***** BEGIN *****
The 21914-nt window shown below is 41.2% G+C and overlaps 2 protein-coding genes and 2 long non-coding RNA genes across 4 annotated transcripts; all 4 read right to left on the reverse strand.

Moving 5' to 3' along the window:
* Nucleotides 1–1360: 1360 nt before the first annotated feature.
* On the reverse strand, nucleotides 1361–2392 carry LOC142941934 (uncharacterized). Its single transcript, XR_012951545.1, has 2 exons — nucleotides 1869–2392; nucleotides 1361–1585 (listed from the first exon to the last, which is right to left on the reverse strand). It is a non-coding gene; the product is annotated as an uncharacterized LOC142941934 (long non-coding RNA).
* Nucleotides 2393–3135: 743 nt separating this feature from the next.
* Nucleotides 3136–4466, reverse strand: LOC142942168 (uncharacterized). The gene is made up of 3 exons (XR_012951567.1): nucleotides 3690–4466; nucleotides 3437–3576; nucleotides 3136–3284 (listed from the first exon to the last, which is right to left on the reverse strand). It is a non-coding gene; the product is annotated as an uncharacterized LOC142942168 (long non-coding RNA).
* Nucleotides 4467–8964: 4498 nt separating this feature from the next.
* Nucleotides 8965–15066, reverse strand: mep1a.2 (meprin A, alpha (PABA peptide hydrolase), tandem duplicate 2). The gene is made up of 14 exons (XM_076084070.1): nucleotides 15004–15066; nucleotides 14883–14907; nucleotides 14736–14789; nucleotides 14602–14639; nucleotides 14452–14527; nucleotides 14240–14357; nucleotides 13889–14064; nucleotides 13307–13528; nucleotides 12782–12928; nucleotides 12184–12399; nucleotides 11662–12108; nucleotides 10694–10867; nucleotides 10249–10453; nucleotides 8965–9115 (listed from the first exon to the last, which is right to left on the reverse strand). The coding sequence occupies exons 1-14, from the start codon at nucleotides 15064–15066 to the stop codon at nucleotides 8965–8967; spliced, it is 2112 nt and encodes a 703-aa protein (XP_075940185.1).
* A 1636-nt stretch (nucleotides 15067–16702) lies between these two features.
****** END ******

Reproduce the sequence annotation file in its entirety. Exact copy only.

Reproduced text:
The 21914-nt window shown below is 41.2% G+C and overlaps 2 protein-coding genes and 2 long non-coding RNA genes across 4 annotated transcripts; all 4 read right to left on the reverse strand.

Moving 5' to 3' along the window:
* Nucleotides 1–1360: 1360 nt before the first annotated feature.
* On the reverse strand, nucleotides 1361–2392 carry LOC142941934 (uncharacterized). Its single transcript, XR_012951545.1, has 2 exons — nucleotides 1869–2392; nucleotides 1361–1585 (listed from the first exon to the last, which is right to left on the reverse strand). It is a non-coding gene; the product is annotated as an uncharacterized LOC142941934 (long non-coding RNA).
* Nucleotides 2393–3135: 743 nt separating this feature from the next.
* Nucleotides 3136–4466, reverse strand: LOC142942168 (uncharacterized). The gene is made up of 3 exons (XR_012951567.1): nucleotides 3690–4466; nucleotides 3437–3576; nucleotides 3136–3284 (listed from the first exon to the last, which is right to left on the reverse strand). It is a non-coding gene; the product is annotated as an uncharacterized LOC142942168 (long non-coding RNA).
* Nucleotides 4467–8964: 4498 nt separating this feature from the next.
* Nucleotides 8965–15066, reverse strand: mep1a.2 (meprin A, alpha (PABA peptide hydrolase), tandem duplicate 2). The gene is made up of 14 exons (XM_076084070.1): nucleotides 15004–15066; nucleotides 14883–14907; nucleotides 14736–14789; nucleotides 14602–14639; nucleotides 14452–14527; nucleotides 14240–14357; nucleotides 13889–14064; nucleotides 13307–13528; nucleotides 12782–12928; nucleotides 12184–12399; nucleotides 11662–12108; nucleotides 10694–10867; nucleotides 10249–10453; nucleotides 8965–9115 (listed from the first exon to the last, which is right to left on the reverse strand). The coding sequence occupies exons 1-14, from the start codon at nucleotides 15064–15066 to the stop codon at nucleotides 8965–8967; spliced, it is 2112 nt and encodes a 703-aa protein (XP_075940185.1).
* A 1636-nt stretch (nucleotides 15067–16702) lies between these two features.